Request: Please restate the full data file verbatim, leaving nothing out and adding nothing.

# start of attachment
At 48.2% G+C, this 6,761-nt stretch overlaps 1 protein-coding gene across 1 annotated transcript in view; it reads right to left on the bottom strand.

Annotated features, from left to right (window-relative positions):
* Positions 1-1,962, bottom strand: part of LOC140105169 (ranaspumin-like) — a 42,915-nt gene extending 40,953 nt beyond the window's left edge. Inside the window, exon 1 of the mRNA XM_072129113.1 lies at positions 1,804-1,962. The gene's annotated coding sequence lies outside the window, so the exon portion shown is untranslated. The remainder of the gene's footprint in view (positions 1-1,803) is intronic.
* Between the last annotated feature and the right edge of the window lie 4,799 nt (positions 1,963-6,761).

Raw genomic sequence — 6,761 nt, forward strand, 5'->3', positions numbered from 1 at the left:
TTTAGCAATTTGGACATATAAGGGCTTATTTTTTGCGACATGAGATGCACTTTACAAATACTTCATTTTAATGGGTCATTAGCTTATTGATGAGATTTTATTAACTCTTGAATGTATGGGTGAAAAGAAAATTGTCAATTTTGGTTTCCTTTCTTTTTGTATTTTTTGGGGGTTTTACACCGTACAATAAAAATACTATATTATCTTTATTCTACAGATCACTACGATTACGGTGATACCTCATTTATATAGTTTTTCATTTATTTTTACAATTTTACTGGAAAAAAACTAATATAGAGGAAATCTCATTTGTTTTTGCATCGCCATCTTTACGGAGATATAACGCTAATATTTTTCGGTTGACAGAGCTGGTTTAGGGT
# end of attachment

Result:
At 48.2% G+C, this 6,761-nt stretch overlaps 1 protein-coding gene across 1 annotated transcript in view; it reads right to left on the bottom strand.

Annotated features, from left to right (window-relative positions):
* Positions 1-1,962, bottom strand: part of LOC140105169 (ranaspumin-like) — a 42,915-nt gene extending 40,953 nt beyond the window's left edge. Inside the window, exon 1 of the mRNA XM_072129113.1 lies at positions 1,804-1,962. The gene's annotated coding sequence lies outside the window, so the exon portion shown is untranslated. The remainder of the gene's footprint in view (positions 1-1,803) is intronic.
* Between the last annotated feature and the right edge of the window lie 4,799 nt (positions 1,963-6,761).

Raw genomic sequence — 6,761 nt, forward strand, 5'->3', positions numbered from 1 at the left:
TTTAGCAATTTGGACATATAAGGGCTTATTTTTTGCGACATGAGATGCACTTTACAAATACTTCATTTTAATGGGTCATTAGCTTATTGATGAGATTTTATTAACTCTTGAATGTATGGGTGAAAAGAAAATTGTCAATTTTGGTTTCCTTTCTTTTTGTATTTTTTGGGGGTTTTACACCGTACAATAAAAATACTATATTATCTTTATTCTACAGATCACTACGATTACGGTGATACCTCATTTATATAGTTTTTCATTTATTTTTACAATTTTACTGGAAAAAAACTAATATAGAGGAAATCTCATTTGTTTTTGCATCGCCATCTTTACGGAGATATAACGCTAATATTTTTCGGTTGACAGAGCTGGTTTAGGGT